photo © Mattos 
The only thing I had a problem with was how to attach it to something flat, like the deck of a board. To do this you'd either have to stick on something the camera case can wrap around, or take off the case and the camera will stand on a flat surface. You just need to figure out a way to keep it there.  Or, attach the clip to a pocket or shoe or the hem of your jeans. That works well too.
I have to mention that the resolution is not up to the HD quality that is the norm for smartphones and more expensive action cameras. The Red-i shoots a frame size of 720x480 pixels. It's very approximately equivalent to the old SD TV standard, and it's more than enough for sharing on Facebook and the like. There aren't any different settings. You turn it on, press start, and it records. Press again, and it stops and saves the file. If the cam powers off while filming, you don't lose the clip, it's saved up to that point. Battery life is good for an hour or two. And it powers off to save the battery after 30 seconds if you aren't filming.
photo © Mattos
I've posted below a series of clips I shot with the Red-i camera. My edit won't win any Oscars, but I've tried to show the shooting characteristics of this little device. Like every automatic action camera I've used, it auto-adjusts the exposure in a rather clunky way if the light changes, and it doesn't cope at all with being pointed at the sun. But neither do cameras ten times the price. You can see some extremes of glare and silhouetting in the video, but on the other hand in some of these shots I have accidentally got some nice lighting effects which could easily be repeated. The depth of field is excellent, as you can see - having an object in the foreground does not affect the distance focus. Unlike some cameras, the lens is not massively wide angle. This means that in a rider-facing shot on the bike, the head and shoulders fill the frame when the camera is on the handlebars. But the advantage is when used as a POV camera, the view is a lot more realistic and less distorted than some of the 170º wide angle devices deliver. It doesn't seem to have a problem with vibration, and the sound is real, although of course wind noise can be heard at speed.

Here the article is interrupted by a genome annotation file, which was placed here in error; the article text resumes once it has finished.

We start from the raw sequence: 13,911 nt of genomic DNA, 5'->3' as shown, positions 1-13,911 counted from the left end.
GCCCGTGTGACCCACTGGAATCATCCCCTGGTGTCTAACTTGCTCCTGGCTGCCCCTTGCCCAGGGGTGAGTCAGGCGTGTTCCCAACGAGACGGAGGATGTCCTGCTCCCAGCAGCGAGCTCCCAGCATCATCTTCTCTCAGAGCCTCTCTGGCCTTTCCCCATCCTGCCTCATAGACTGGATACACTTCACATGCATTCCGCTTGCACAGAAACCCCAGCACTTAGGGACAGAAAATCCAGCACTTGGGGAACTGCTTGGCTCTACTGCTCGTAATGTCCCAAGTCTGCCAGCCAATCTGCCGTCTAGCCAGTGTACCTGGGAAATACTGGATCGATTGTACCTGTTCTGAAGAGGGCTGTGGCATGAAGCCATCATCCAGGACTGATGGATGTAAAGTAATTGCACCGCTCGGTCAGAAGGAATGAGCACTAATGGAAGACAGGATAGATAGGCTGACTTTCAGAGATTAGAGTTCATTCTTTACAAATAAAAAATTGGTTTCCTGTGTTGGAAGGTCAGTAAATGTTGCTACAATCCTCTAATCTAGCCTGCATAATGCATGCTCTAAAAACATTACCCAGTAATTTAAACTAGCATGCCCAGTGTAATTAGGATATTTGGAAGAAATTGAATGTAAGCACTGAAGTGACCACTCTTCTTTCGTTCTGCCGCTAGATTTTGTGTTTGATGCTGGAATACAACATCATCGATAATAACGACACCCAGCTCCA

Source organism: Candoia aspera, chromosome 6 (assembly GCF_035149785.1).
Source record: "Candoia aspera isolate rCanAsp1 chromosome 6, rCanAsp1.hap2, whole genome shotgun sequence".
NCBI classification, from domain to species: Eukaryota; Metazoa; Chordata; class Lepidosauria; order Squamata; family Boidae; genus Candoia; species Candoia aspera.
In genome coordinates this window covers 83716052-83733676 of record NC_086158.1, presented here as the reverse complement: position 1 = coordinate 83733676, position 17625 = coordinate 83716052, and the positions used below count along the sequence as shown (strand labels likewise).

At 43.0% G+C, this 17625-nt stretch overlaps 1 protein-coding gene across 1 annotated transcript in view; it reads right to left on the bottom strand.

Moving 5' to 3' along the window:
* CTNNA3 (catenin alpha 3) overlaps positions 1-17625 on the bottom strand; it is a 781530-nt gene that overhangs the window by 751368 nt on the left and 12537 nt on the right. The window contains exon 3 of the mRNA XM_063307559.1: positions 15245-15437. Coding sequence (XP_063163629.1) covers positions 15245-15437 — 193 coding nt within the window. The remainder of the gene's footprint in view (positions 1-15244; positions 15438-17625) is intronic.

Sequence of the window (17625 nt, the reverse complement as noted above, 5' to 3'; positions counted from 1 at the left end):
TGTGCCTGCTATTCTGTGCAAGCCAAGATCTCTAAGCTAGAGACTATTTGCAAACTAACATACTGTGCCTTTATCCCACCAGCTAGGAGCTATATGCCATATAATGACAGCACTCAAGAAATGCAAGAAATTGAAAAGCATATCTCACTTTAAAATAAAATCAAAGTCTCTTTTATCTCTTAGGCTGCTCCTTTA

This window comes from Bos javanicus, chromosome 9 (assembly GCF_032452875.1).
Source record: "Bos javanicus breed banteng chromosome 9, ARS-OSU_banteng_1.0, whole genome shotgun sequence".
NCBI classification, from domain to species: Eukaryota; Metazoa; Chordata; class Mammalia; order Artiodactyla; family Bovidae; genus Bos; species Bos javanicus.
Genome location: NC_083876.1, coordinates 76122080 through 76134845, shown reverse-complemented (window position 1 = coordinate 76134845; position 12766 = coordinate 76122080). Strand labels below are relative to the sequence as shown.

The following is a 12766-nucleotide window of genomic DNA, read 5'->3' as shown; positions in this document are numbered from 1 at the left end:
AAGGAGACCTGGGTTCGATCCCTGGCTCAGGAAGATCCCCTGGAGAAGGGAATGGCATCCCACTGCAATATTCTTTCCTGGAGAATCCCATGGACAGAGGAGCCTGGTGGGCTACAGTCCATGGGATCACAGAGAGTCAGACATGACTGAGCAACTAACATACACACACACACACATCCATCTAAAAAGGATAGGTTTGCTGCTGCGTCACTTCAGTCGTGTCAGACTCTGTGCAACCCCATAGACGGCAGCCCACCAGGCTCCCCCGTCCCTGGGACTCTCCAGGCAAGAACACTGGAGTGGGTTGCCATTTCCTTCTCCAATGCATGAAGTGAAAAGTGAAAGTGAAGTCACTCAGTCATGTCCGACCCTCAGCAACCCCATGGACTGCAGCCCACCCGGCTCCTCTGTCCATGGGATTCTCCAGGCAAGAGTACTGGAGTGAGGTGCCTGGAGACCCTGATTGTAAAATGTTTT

All in all it's a great little camera for the money. Or twice the money, to be fair, since that would still be about half the price of most of the high performance cameras. The resolution might be a problem for making professional films but it's great for fun and friends, and the simplicity and usability of this little toy is second to none. It isn't HD, and it isn't waterproof, but to get that you need to pay 4 times the money and read a massive manual. You're up to speed with the Red-i in about 30s flat, and once you've charged it fully before first use as per the instructions, there's not a lot to learn. Just attach it to stuff, turn it on, and have fun!

Thursday, 7 November 2013

Keeping it real...

The Importance Of Wood
Photo © Bill Mattos 2013  
Britain's #1 Adventure Magazine, Canoe & Kayak UK hits the streets with Issue 153, otherwise known as December, today. Featured large is another of my finest literary moments - the one where I get a pirate reference and a sexual innuendo into the title at the same time.
There are also many fine photos, most of which weren't taken by me. This article owes a lot to John C. Harris at Chesapeake Light Craft and Paul Stanistreet at Fyne Boat Kits, who went out of their way to help with pictures of their lovely boats in the build process as well as in action. There was also a super chap whose name I am ashamed to say I didn't get, but who allowed an over-excited total stranger (me) to photograph his beautiful kayak at Daymer Bay last summer, and who in part was the inspiration for this piece.
Finally, I'd just like to point out that no article would be complete without a photograph of a pretty girl in a bikini. If you want to know just how I pulled that off, you'll have to buy the magazine, available online or at all good newsagents now.

Thanks also to Samantha Barnes, Tamar AONB and The Tamar River Project.